F.A.M.E NYC Remembers Whitney Houston

As I sit here to write this, I am still shocked and saddened by the tragedy that happened last weekend that compels me to write this.  Since the untimely passing of Whitney Houston the media has delivered daily coverage of the days and events leading up to her death and details about her funeral.  They have spoken to every celebrity, doctor and spokesperson that is willing and/or authorized to speak about her and the investigation into her death.  They have discussed her meteoric rise to iconic status and are also just as quick to talk about her struggles in an effort to remain fair.  But F.A.M.E NYC won’t spend any time on those topics.

Some stars have the ability to touch your heart and soul more than others, even if you have never met them.  Whitney Houston was one of those stars that touched me.  Anyone that follows F.A.M.E NYC knows that I am from New Jersey and like Whitney Houston I am a native of Newark.  For many reasons I felt close to Whitney Houston.  I was raised in a musical family like she was.  I was raised in the Baptist faith as she was.  I also sang in the youth choir at my church as she did.  I had aspirations to model because I saw models like her and others gracing the covers of magazines breaking down barriers and becoming inspirations.  I also have had to tussle with demons, though I was fortunate that I didn’t have the world weighing in on how I battled mine.  I am born a day before for her and saw so much of my personality in her.

I am deeply hurt at her passing.  Music provides an aural animation to our lives.  It bears witness to our triumphs and trails.  It sinks into our souls providing salve when we are aching, elation when our hearts palpitates with joy.  It finds the words for feelings we sometimes can’t describe.  Whitney Houston’s voice is the essence of what music is.  With a turn of a phrase, a rise and fall in her voice, she could do all those things and more.  But if you ask me, if you really wanted to know what Whitney Houston was all about, all you had to do was listen to her sing a gospel song.  Whitney was a child of God and her love for the creator was evident when she sang for the lord, which I believe was every time she opened her mouth.  I remember the first time I heard her rendition of “I Love the Lord,” from The Preacher’s Wife soundtrack.  Tears flowed from my eyes before I was cognizant that I was crying.  In that instant, she took me back to time of simplicity when the shadows of life were much farther away than they are now, when agape love was a tangible thing.  She took me back to those times when I sang in the choir and my greatest joy was to lift my voice in service to God.  There was a purity and power in her voice that was unparalleled and will never be duplicated.  At her best, Whitney’s voice was God’s blessing; I wonder if Gabriel’s trumpet sounds any sweeter.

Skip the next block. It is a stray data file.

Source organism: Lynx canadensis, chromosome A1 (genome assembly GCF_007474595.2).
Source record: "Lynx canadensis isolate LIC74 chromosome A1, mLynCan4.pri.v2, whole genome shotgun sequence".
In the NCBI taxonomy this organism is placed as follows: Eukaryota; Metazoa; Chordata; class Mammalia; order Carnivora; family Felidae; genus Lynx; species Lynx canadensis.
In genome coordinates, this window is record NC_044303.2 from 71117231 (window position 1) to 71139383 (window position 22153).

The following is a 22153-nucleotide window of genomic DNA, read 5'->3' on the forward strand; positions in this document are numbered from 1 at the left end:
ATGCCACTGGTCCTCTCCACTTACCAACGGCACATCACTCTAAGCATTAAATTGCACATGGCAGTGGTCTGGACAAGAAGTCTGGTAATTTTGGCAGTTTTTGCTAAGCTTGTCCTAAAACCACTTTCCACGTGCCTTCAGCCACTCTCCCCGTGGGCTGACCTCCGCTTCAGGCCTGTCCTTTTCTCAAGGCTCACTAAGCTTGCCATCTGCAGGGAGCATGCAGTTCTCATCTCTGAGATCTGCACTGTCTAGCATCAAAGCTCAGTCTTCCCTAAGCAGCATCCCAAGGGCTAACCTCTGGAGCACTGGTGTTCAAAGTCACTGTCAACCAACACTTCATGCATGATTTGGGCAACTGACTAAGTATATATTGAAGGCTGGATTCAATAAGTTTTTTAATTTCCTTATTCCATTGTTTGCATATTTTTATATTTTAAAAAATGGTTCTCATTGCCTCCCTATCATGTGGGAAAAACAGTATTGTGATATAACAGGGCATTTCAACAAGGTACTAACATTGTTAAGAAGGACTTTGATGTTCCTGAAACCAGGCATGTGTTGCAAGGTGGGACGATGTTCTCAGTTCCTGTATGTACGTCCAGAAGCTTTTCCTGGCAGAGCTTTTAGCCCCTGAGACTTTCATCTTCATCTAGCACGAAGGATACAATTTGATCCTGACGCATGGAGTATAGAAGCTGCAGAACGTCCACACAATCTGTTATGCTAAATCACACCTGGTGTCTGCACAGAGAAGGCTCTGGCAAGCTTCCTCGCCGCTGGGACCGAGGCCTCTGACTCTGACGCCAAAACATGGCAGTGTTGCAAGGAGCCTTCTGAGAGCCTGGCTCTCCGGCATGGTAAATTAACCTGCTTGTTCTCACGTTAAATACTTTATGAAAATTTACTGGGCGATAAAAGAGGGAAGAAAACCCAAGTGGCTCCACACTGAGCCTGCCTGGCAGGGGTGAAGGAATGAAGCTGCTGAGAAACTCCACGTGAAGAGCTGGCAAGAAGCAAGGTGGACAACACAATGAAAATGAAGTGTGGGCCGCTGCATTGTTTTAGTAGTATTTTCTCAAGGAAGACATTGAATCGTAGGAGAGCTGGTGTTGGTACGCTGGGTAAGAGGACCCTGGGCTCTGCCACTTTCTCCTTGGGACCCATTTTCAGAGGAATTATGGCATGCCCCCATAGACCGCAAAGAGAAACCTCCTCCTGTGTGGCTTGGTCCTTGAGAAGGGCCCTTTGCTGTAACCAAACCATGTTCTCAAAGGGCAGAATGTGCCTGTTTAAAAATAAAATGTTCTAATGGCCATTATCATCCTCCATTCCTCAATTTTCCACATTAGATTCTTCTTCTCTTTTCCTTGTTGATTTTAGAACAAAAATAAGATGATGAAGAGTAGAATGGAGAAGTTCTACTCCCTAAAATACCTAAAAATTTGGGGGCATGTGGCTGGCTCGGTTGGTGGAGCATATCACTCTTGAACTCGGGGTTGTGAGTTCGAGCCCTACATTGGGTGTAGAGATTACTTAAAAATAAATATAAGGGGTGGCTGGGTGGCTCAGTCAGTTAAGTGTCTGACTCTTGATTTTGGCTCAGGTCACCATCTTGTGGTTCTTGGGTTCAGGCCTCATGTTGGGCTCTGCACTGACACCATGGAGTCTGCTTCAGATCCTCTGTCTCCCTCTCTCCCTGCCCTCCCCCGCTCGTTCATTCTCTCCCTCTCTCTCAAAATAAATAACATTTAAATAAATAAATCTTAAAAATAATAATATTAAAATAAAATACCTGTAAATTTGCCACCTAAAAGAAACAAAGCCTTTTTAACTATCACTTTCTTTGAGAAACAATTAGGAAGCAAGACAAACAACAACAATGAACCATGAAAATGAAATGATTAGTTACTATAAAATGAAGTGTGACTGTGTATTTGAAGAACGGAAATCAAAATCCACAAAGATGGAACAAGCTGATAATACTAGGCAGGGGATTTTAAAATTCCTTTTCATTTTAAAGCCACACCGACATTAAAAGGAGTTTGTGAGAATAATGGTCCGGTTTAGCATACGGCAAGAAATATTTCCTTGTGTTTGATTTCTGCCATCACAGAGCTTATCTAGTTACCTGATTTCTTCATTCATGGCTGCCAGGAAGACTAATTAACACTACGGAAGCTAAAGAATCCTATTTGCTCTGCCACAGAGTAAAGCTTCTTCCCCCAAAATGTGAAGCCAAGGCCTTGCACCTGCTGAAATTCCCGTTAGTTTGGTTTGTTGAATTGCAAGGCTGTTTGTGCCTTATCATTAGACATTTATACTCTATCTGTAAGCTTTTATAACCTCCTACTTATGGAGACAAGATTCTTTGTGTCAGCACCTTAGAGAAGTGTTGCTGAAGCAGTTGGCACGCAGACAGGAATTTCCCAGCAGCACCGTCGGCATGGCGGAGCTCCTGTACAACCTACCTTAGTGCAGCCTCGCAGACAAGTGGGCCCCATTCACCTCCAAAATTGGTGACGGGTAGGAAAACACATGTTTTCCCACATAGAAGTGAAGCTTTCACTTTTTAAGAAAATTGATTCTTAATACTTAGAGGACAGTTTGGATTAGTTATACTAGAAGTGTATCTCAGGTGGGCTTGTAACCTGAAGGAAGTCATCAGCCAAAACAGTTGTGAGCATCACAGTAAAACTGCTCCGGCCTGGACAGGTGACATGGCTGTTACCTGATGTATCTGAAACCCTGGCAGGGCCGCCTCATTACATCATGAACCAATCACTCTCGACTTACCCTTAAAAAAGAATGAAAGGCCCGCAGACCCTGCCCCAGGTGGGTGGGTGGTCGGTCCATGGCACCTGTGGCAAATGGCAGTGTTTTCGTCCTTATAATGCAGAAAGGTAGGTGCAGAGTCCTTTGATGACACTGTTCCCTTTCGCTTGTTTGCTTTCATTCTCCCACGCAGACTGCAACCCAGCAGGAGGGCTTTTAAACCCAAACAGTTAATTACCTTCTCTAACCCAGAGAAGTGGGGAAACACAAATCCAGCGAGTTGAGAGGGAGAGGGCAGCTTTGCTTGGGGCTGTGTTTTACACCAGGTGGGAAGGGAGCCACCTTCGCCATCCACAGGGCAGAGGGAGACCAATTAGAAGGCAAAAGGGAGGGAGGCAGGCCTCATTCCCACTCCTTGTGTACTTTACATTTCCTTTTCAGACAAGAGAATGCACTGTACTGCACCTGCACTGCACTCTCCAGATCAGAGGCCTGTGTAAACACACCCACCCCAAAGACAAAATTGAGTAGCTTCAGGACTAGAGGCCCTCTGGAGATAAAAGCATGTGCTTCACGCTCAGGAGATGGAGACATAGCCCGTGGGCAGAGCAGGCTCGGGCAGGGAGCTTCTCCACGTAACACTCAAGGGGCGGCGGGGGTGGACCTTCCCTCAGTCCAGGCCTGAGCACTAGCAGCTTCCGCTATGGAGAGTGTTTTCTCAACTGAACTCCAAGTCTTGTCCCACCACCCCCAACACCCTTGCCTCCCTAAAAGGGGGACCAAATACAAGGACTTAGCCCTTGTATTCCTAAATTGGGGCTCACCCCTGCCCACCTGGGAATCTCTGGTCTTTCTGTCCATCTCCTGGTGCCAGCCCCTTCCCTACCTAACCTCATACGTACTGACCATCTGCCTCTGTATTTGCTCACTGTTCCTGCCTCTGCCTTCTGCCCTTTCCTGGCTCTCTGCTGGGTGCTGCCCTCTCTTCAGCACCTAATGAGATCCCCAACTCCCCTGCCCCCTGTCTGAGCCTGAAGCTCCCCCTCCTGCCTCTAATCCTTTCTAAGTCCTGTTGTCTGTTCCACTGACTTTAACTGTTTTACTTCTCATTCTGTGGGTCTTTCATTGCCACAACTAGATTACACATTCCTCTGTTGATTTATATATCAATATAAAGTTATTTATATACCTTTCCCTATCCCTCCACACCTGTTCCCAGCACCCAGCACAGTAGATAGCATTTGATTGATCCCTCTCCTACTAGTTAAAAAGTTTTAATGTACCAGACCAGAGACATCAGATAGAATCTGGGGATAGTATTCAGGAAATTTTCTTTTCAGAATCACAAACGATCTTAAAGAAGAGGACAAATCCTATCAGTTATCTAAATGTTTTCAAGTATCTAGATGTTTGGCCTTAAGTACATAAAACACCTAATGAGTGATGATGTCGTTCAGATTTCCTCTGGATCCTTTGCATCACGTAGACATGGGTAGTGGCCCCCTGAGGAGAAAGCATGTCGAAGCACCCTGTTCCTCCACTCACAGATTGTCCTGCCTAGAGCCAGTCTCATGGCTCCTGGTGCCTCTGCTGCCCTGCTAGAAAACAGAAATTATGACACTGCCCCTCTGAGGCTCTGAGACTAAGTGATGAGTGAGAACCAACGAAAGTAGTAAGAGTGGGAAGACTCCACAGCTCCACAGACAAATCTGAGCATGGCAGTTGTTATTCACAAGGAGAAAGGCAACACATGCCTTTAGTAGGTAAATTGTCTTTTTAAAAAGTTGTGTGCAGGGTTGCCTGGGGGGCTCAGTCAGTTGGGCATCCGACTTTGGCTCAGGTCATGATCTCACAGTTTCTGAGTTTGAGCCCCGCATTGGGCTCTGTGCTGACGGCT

It has bothered me to see how much people, whether in the media or on social media sites, have focused so much on the darker days of her life rather than the light she gave to all of us.  It is an ill of this society that negativity seems to be as easy to accept as the air we breathe.  Opinions are a right of being human, but we are all familiar with the phrase, “If you don’t have anything nice to say, then don’t say anything at all.”  None of us are without our own crucible that we must contend with, but we don’t have the added burden by being crucified by the public.  She was a public figure, yes this is very true, but she was also was a mother, daughter, sister, cousin, wife and friend.  There are people that will have to deal with the process of grief long after we have moved on to the next story.

I will end this by saying FAMERS please try to remember Whitney Houston by the pleasure she gave you rather than pain she gave herself.   I will always love Whitney Houston, not just the voice, but woman that she was…the human that she was.  Whitney, my God keep you in his bosom until you are reunited with all those you loved again.

These are my favorite Whitney Houston songs:

Photo courtesy of Whitney Houston.com

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2 thoughts on “F.A.M.E NYC Remembers Whitney Houston

  1. Gricelda Tully says:

    When I saw the facial expression of CNN’s Don Lemon, who interrupted the special “Black in America: The New Promised Land-Silicon Valley” with breaking news, I knew something tragic had happened in America. My mind raced a mile a minute trying to figure out who had gone on to glory too soon. When Lemon announced the death of Whitney Houston, my mood last Saturday became somber. Much like after the death of Michael Jackson, I almost shed a tear thinking about growing up in the 1980s with their hit songs being constantly played by Magic 102 FM in Houston.*

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